Tuesday, February 28, 2017

Neverwinter Nights 2's Add-Ons

What the hell are you guys doing here, reading this rant? Do you not realize that Torment: Tides of Numenera comes out TODAY? The spiritual successor to the most brilliant, thoughtful RPG ever created is out, TODAY, and you want to waste your time on my rinky-dink rant nonsense? I'm flattered and horrified. Well, to celebrate the release of what by all rights should be the greatest RPG of all time, let's make the subject of today's rant a game which employed some of the great minds behind today's masterpiece: Neverwinter Nights 2! What could be a more appropriate rant topic than that, today?

Well, probably a rant on Planescape: Torment itself. But I didn't think of that in time, so you'll just have to settle for this. Enjoy! And then get Torment: Tides of Numenera.



Let’s see, how long has it been since Neverwinter Nights 2 was released? 10 years now? Excellent. Perfect time to talk about its expansions. Another stellar job at timeliness, Me. Well, at least with this rant, I can compare it to the original NN’s add-ons, and see how the sequel did. That’s sort of interesting, right?

Look, just come back 10 days from now and I’ll hopefully have a proper rant for you then.



Mask of the Betrayer: Uh...okay. Wow. Um. Wow. Words fail me.

This is the greatest add-on I have ever played.

No, seriously. The Mask of the Betrayer expansion is, hands-down, the greatest addition to an RPG I have ever encountered, by a tremendous margin. I loved Fallout: New Vegas’s Dead Money and Lonely Road, Fallout 3’s Point Lookout was terrific, the last third of Neverwinter Nights 1’s Hordes of the Underdark was epic, Mass Effect 3’s Citadel was absolutely great...but none of them even come close to the quality of Mask of the Betrayer.

Mask of the Betrayer is deeply philosophical and intelligent--brilliant, really--with a fascinating plot built on the deeper, more thought-provoking aspects of Dungeons and Dragons lore. It examines concepts of divine infallibility, the justice of the afterlife, love and punishment that transcend a physical existence, the nature of masks, which of our worldly desires and hungers are damning and which can break even the will of gods, faith and the fall from it...basically, if you were to walk a gloriously insightful and epic middle ground between Knights of the Old Republic 2 and Planescape: Torment, you’d have Mask of the Betrayer. And hey, what a surprise, some of the people involved in MotB were also involved in KotOR2 and PT, including my personal hero, Chris Avellone. It shows.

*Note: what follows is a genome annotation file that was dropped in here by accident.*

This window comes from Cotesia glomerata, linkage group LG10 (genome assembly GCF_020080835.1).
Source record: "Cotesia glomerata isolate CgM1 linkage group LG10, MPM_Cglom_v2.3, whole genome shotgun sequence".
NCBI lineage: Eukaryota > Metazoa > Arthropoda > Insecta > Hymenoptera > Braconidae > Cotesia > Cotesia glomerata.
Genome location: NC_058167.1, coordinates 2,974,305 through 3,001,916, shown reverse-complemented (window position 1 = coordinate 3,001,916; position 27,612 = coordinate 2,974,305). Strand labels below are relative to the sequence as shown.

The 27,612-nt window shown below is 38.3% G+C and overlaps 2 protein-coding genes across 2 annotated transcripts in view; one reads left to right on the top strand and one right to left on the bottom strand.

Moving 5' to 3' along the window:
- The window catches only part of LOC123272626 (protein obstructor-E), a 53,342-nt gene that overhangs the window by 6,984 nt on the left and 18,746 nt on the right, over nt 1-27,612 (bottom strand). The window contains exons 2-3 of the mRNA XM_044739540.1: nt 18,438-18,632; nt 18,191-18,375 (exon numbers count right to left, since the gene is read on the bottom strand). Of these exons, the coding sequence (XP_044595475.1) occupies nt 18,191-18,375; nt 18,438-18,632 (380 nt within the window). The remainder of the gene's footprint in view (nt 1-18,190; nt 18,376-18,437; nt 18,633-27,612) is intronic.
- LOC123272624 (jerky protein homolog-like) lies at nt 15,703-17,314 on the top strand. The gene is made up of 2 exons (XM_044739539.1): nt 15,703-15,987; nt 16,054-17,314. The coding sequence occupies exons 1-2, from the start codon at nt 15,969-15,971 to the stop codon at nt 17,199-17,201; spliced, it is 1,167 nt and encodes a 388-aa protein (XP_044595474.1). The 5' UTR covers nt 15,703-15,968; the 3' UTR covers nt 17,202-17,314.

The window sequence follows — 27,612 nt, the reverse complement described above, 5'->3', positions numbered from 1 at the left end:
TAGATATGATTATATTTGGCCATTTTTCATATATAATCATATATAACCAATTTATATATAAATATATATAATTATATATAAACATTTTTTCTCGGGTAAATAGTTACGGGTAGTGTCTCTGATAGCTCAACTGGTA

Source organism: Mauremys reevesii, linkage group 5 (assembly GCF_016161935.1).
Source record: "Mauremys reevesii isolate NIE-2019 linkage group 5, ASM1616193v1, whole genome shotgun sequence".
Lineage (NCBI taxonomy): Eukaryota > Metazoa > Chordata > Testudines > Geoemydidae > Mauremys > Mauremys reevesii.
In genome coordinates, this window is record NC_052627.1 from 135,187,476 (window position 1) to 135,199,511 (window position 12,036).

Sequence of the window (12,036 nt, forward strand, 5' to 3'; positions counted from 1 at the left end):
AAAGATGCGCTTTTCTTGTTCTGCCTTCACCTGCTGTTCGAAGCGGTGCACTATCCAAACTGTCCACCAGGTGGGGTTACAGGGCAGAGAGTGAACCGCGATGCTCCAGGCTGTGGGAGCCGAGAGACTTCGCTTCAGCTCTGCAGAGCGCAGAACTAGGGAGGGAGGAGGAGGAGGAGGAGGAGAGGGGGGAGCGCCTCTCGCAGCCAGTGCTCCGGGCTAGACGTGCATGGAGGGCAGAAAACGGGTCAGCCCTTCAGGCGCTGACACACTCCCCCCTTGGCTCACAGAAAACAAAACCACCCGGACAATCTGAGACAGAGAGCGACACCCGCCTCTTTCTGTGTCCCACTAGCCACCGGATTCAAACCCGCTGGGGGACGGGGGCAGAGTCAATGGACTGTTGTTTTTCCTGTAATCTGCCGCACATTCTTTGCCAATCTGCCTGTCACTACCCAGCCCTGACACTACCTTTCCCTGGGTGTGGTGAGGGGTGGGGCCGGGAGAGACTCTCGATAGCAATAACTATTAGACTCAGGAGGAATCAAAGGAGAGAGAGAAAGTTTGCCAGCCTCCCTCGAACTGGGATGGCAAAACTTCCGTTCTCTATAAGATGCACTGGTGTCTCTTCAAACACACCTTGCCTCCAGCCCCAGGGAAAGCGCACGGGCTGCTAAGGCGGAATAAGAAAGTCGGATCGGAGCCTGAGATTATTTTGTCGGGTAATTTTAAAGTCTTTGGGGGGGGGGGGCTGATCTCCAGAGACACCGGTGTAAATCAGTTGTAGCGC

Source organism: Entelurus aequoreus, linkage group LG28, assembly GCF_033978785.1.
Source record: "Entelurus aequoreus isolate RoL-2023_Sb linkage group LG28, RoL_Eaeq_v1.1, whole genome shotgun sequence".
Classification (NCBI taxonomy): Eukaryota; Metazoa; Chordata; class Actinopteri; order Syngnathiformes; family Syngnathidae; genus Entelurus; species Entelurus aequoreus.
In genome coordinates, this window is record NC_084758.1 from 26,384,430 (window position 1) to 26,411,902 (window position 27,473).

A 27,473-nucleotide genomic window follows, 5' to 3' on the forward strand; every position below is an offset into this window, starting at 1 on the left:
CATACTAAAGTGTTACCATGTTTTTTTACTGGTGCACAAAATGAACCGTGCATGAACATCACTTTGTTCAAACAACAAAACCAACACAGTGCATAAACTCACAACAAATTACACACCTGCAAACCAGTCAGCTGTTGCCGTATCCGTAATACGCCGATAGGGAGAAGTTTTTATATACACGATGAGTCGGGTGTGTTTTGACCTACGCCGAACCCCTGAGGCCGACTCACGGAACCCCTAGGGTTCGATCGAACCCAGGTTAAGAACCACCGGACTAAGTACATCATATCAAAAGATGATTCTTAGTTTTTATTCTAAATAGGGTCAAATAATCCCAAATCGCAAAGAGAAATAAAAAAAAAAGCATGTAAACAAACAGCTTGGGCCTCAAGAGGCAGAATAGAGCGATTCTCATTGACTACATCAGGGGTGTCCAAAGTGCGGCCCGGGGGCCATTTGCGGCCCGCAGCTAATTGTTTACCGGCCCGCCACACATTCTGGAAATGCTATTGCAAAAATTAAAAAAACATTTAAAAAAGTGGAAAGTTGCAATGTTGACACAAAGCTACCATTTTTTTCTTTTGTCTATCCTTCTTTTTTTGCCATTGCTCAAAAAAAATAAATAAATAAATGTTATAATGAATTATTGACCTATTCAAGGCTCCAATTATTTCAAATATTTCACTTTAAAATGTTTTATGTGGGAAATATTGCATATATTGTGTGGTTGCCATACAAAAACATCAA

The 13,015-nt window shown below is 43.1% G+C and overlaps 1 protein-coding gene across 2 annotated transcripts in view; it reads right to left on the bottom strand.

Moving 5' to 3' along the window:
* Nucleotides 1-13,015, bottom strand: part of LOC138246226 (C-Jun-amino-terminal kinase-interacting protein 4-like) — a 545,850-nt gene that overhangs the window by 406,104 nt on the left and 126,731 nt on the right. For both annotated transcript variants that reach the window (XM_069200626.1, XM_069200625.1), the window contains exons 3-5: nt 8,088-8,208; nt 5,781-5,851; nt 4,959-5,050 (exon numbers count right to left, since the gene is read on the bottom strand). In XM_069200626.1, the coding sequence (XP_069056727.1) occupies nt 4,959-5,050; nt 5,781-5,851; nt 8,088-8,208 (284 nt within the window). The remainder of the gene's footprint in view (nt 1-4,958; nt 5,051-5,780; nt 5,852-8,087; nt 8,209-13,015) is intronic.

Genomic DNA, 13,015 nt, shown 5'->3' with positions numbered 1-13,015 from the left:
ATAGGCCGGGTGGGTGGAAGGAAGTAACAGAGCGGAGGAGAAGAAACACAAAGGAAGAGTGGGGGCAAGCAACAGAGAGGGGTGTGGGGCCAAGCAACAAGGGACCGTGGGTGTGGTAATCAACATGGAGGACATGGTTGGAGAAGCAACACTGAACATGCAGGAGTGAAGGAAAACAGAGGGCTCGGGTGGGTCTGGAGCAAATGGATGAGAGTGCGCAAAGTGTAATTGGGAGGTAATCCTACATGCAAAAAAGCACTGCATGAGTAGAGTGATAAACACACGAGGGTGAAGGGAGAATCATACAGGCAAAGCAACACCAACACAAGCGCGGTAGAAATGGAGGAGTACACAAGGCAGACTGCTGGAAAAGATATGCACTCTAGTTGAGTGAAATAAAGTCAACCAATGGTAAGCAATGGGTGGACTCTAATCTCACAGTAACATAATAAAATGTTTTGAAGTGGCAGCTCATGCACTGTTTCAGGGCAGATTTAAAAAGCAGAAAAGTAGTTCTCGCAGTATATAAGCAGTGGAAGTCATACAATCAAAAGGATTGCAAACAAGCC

Beyond the simple excellence of this add-on’s plot and the bounteous feast it provides for the mind, Mask of the Betrayer also shines in a few other ways, such as having some very strong and intensely interesting characters involved. Every member of the party is captivating,* and many of the non-party characters involved in this tale are likewise well-written, particularly the Founder, in whom there are definite echoes of some of Avellone’s other great female characters, though she certainly stands alone as her own entity. The add-on also provides a halfway decent romance for the protagonist, which sure as hell couldn’t be said for the half-assed quasi-bond you could form with Casavir or Elenaee in NN2’s main game. I mean, it’s not amazing, but it’s decent and believable, and in the case of Safiya, an appealing mix of both destiny and personal choice which I like, so yeah, that’s cool. It’s got a very effective soundtrack, reminiscent of Planescape: Torment more than a few times in its ability to set a deep and captivatingly grand mood. The villain of this expansion is great, 1 of those masterminds whose presence is legitimately felt all throughout the story even if he himself does not enter it very much. Lastly, Mask of the Betrayer helps to at least somewhat make Neverwinter Nights 2’s atrocious ending a little better by providing some concrete information (most of it positive, happily) about the fates of Ammon Jerro, Bishop, Khelgar, Neeshka, Sand, Qara, Grobnar, and the protagonist. I don’t know who at Obsidian had the genius idea to make "Rocks Fall, Everyone Dies" the actual ending of the game, but this expansion, thankfully, corrects some of that.

Just...there are so many moments in this expansion which are incredible! Seeing the Wall of the Faithless and speaking with Bishop...learning of the fate of the Betrayer through the dreams you walk with Gann...the battle within your own soul at the end as the memories of your allies, friends, and family in the main campaign stand at your side...meeting the Founder and discovering the truth of the academy of Thay and the voices of Safiya...meeting the hag mother of Gann...this story is just filled with so many awesome moments.